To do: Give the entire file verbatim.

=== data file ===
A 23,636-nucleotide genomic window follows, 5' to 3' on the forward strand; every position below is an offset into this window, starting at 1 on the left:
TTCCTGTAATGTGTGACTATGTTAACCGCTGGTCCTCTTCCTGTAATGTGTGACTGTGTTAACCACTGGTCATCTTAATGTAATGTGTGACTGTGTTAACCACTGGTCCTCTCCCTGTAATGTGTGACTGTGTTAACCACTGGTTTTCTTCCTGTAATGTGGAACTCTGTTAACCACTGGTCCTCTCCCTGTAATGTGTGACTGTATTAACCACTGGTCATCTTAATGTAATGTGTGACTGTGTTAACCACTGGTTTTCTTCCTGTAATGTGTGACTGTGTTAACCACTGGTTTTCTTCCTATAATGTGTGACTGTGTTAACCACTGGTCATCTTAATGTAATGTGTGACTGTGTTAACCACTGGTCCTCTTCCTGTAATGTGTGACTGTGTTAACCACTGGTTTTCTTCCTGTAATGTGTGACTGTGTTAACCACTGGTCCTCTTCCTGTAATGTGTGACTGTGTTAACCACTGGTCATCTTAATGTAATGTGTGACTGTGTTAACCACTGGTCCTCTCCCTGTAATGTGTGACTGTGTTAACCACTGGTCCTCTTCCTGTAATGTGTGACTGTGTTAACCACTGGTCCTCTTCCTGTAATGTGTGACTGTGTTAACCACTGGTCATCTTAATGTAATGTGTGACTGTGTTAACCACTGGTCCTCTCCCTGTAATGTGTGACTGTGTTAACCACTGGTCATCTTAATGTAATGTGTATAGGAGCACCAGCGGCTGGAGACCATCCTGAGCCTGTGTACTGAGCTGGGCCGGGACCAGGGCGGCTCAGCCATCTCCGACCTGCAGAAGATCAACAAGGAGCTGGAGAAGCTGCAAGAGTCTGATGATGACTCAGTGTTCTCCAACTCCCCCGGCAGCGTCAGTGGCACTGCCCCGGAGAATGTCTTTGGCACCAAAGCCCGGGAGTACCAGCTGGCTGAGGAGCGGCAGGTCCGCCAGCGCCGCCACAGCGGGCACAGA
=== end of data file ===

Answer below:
A 23,636-nucleotide genomic window follows, 5' to 3' on the forward strand; every position below is an offset into this window, starting at 1 on the left:
TTCCTGTAATGTGTGACTATGTTAACCGCTGGTCCTCTTCCTGTAATGTGTGACTGTGTTAACCACTGGTCATCTTAATGTAATGTGTGACTGTGTTAACCACTGGTCCTCTCCCTGTAATGTGTGACTGTGTTAACCACTGGTTTTCTTCCTGTAATGTGGAACTCTGTTAACCACTGGTCCTCTCCCTGTAATGTGTGACTGTATTAACCACTGGTCATCTTAATGTAATGTGTGACTGTGTTAACCACTGGTTTTCTTCCTGTAATGTGTGACTGTGTTAACCACTGGTTTTCTTCCTATAATGTGTGACTGTGTTAACCACTGGTCATCTTAATGTAATGTGTGACTGTGTTAACCACTGGTCCTCTTCCTGTAATGTGTGACTGTGTTAACCACTGGTTTTCTTCCTGTAATGTGTGACTGTGTTAACCACTGGTCCTCTTCCTGTAATGTGTGACTGTGTTAACCACTGGTCATCTTAATGTAATGTGTGACTGTGTTAACCACTGGTCCTCTCCCTGTAATGTGTGACTGTGTTAACCACTGGTCCTCTTCCTGTAATGTGTGACTGTGTTAACCACTGGTCCTCTTCCTGTAATGTGTGACTGTGTTAACCACTGGTCATCTTAATGTAATGTGTGACTGTGTTAACCACTGGTCCTCTCCCTGTAATGTGTGACTGTGTTAACCACTGGTCATCTTAATGTAATGTGTATAGGAGCACCAGCGGCTGGAGACCATCCTGAGCCTGTGTACTGAGCTGGGCCGGGACCAGGGCGGCTCAGCCATCTCCGACCTGCAGAAGATCAACAAGGAGCTGGAGAAGCTGCAAGAGTCTGATGATGACTCAGTGTTCTCCAACTCCCCCGGCAGCGTCAGTGGCACTGCCCCGGAGAATGTCTTTGGCACCAAAGCCCGGGAGTACCAGCTGGCTGAGGAGCGGCAGGTCCGCCAGCGCCGCCACAGCGGGCACAGA